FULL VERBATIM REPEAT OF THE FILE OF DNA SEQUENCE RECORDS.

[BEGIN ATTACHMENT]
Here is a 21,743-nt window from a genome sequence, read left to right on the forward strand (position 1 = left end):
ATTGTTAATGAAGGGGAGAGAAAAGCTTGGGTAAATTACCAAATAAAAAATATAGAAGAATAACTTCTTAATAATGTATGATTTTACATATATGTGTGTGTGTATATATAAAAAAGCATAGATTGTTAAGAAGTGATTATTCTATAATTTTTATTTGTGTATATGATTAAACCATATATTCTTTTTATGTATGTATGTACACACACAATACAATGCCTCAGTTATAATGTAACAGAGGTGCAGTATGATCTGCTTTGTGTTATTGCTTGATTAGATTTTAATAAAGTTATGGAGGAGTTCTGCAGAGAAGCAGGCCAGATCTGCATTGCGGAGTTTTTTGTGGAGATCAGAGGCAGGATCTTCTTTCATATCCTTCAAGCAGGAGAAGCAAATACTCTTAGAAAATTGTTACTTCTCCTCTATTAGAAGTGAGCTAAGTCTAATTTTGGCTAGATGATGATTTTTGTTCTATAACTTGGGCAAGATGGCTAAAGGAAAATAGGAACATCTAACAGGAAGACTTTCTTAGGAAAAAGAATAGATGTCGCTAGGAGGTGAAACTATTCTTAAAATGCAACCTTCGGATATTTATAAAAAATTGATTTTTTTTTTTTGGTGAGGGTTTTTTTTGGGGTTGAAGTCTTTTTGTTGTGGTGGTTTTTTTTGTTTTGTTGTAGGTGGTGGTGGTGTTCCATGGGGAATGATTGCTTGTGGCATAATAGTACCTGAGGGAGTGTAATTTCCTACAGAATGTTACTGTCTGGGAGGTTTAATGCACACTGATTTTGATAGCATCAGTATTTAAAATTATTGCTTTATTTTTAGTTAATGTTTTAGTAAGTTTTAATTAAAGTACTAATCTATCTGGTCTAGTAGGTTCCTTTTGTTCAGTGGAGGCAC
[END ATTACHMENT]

Here is a 21,743-nt window from a genome sequence, read left to right on the forward strand (position 1 = left end):
ATTGTTAATGAAGGGGAGAGAAAAGCTTGGGTAAATTACCAAATAAAAAATATAGAAGAATAACTTCTTAATAATGTATGATTTTACATATATGTGTGTGTGTATATATAAAAAAGCATAGATTGTTAAGAAGTGATTATTCTATAATTTTTATTTGTGTATATGATTAAACCATATATTCTTTTTATGTATGTATGTACACACACAATACAATGCCTCAGTTATAATGTAACAGAGGTGCAGTATGATCTGCTTTGTGTTATTGCTTGATTAGATTTTAATAAAGTTATGGAGGAGTTCTGCAGAGAAGCAGGCCAGATCTGCATTGCGGAGTTTTTTGTGGAGATCAGAGGCAGGATCTTCTTTCATATCCTTCAAGCAGGAGAAGCAAATACTCTTAGAAAATTGTTACTTCTCCTCTATTAGAAGTGAGCTAAGTCTAATTTTGGCTAGATGATGATTTTTGTTCTATAACTTGGGCAAGATGGCTAAAGGAAAATAGGAACATCTAACAGGAAGACTTTCTTAGGAAAAAGAATAGATGTCGCTAGGAGGTGAAACTATTCTTAAAATGCAACCTTCGGATATTTATAAAAAATTGATTTTTTTTTTTTGGTGAGGGTTTTTTTTGGGGTTGAAGTCTTTTTGTTGTGGTGGTTTTTTTTGTTTTGTTGTAGGTGGTGGTGGTGTTCCATGGGGAATGATTGCTTGTGGCATAATAGTACCTGAGGGAGTGTAATTTCCTACAGAATGTTACTGTCTGGGAGGTTTAATGCACACTGATTTTGATAGCATCAGTATTTAAAATTATTGCTTTATTTTTAGTTAATGTTTTAGTAAGTTTTAATTAAAGTACTAATCTATCTGGTCTAGTAGGTTCCTTTTGTTCAGTGGAGGCAC